Richard N. Shiffman, MD, MCIS; Paul Shekelle, MD, PhD; J Marc Overhage, MD, PhD; Jean Slutsky, PA, MSPH; Jeremy Grimshaw, MB, ChB, PhD; Aniruddha M. Deshpande, MD
Shiffman RN, Shekelle P, Overhage JM, Slutsky J, Grimshaw J, Deshpande AM. Standardized Reporting of Clinical Practice Guidelines: A Proposal from the Conference on Guideline Standardization. Ann Intern Med. 2003;139:493-498. doi: 10.7326/0003-4819-139-6-200309160-00013
Download citation file:
Published: Ann Intern Med. 2003;139(6):493-498.
Despite enormous energies invested in authoring clinical practice guidelines, the quality of individual guidelines varies considerably. The Conference on Guideline Standardization (COGS) was convened in April 2002 to define a standard for guideline reporting that would promote guideline quality and facilitate implementation. Twenty-three people with expertise and experience in guideline development, dissemination, and implementation participated. A list of candidate guideline components was assembled from the Institute of Medicine Provisional Instrument for Assessing Clinical Guidelines, the National Guideline Clearinghouse, the Guideline Elements Model, and other published guideline models. In a 2-stage modified Delphi process, panelists first rated their agreement with the statement that [Item name] is a necessary component of practice guidelines on a 9-point scale. An individualized report was prepared for each panelist; the report summarized the panelist's rating for each item and the median and dispersion of rankings of all the panelists. In a second round, panelists separately rated necessity for validity and necessity for practical application. Items achieving a median rank of 7 or higher on either scale, with low disagreement index, were retained as necessary guideline components. Representatives of 22 organizations active in guideline development reviewed the proposed items and commented favorably. Closely related items were consolidated into 18 topics to create the COGS checklist. This checklist provides a framework to support more comprehensive documentation of practice guidelines. Most organizations that are active in guideline development found the component items to be comprehensive and to fit within their existing development methods.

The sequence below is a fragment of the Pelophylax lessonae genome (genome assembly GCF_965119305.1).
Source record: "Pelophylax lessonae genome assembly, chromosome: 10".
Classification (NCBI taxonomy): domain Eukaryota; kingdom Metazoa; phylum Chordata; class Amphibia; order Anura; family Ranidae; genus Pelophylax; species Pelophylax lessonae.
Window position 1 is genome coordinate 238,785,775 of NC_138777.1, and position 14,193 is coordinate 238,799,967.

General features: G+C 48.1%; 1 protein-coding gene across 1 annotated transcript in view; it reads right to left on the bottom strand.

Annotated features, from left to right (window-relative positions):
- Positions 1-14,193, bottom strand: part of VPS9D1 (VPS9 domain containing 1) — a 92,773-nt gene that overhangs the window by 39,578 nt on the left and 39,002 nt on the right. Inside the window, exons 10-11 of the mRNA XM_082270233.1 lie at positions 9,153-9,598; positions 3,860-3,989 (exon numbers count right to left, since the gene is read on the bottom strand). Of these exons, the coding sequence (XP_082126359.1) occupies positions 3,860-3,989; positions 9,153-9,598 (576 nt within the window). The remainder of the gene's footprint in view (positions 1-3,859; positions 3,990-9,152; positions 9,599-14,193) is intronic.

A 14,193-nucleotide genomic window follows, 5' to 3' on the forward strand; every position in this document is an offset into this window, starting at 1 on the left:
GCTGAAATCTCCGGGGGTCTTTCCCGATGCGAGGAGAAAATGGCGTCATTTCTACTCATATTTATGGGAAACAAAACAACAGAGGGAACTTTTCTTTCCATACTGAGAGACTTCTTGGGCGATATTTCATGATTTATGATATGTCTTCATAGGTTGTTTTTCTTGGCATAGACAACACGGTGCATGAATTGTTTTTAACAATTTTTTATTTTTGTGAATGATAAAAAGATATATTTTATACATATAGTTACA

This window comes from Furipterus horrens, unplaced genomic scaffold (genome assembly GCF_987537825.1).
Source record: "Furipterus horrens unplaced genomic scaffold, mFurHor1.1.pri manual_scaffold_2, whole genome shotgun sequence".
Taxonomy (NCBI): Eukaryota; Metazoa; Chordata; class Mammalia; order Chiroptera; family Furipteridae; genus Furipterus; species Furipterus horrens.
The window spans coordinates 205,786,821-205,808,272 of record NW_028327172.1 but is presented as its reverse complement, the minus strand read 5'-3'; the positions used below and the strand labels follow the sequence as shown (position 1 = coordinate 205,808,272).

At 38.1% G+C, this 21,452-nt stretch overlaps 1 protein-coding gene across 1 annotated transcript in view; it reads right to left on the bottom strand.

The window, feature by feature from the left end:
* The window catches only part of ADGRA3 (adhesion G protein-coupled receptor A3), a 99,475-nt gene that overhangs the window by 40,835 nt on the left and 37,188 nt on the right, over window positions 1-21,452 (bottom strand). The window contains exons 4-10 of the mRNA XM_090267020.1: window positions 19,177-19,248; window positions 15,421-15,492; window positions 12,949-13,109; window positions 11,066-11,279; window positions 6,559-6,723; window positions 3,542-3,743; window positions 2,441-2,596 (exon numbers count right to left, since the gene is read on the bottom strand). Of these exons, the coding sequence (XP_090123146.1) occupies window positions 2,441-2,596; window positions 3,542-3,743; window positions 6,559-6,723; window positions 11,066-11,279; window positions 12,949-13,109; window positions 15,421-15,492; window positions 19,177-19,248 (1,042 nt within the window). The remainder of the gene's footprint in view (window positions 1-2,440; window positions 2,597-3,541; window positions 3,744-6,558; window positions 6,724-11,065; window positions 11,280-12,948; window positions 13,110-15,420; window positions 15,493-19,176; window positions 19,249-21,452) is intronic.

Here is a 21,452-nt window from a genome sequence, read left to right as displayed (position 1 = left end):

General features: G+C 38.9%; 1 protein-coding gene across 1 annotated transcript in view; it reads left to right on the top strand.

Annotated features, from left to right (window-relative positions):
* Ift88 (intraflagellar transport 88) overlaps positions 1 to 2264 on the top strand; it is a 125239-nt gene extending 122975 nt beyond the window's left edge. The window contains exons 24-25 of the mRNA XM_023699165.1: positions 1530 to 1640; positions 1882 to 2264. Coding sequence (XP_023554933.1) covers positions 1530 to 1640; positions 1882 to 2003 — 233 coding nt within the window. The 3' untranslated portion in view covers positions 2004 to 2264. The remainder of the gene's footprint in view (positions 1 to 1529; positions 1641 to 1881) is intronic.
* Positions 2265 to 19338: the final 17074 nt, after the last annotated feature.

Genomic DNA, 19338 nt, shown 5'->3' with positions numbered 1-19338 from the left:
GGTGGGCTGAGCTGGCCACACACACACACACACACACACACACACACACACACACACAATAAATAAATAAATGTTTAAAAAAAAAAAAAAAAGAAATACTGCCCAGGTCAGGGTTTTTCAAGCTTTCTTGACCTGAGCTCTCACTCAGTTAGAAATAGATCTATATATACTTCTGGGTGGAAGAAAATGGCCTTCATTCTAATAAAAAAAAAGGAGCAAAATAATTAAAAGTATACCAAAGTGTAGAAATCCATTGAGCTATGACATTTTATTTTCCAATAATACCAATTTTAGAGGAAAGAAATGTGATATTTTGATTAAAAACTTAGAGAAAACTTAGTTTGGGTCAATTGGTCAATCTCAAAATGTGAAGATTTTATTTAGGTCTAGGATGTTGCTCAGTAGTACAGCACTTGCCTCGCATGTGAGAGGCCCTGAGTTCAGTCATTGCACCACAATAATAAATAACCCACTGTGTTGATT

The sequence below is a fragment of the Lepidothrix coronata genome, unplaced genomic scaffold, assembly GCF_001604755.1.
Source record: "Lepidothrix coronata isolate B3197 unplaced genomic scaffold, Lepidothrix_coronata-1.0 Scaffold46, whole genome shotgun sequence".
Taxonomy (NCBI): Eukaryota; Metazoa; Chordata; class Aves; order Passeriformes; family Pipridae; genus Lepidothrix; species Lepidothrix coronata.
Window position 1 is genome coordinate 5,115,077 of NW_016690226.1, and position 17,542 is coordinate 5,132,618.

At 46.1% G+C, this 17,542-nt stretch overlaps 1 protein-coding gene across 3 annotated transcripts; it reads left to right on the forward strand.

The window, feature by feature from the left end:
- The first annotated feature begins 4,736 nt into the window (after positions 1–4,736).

*For a list of participants in the COGS, see the Appendix.
Appendix Table 1.
Appendix Table 2.
The In the Clinic® slide sets are owned and copyrighted by the American College of Physicians (ACP). All text, graphics, trademarks, and other intellectual property incorporated into the slide sets remain the sole and exclusive property of the ACP. The slide sets may be used only by the person who downloads or purchases them and only for the purpose of presenting them during not-for-profit educational activities. Users may incorporate the entire slide set or selected individual slides into their own teaching presentations but may not alter the content of the slides in any way or remove the ACP copyright notice. Users may make print copies for use as hand-outs for the audience the user is personally addressing but may not otherwise reproduce or distribute the slides by any means or media, including but not limited to sending them as e-mail attachments, posting them on Internet or Intranet sites, publishing them in meeting proceedings, or making them available for sale or distribution in any unauthorized form, without the express written permission of the ACP. Unauthorized use of the In the Clinic slide sets will constitute copyright infringement.
Cardiology, Emergency Medicine, Endocrine and Metabolism, Hematology/Oncology, Infectious Disease.
Results provided by:
Copyright © 2016 American College of Physicians. All Rights Reserved.
Print ISSN: 0003-4819 | Online ISSN: 1539-3704
Conditions of Use
This PDF is available to Subscribers Only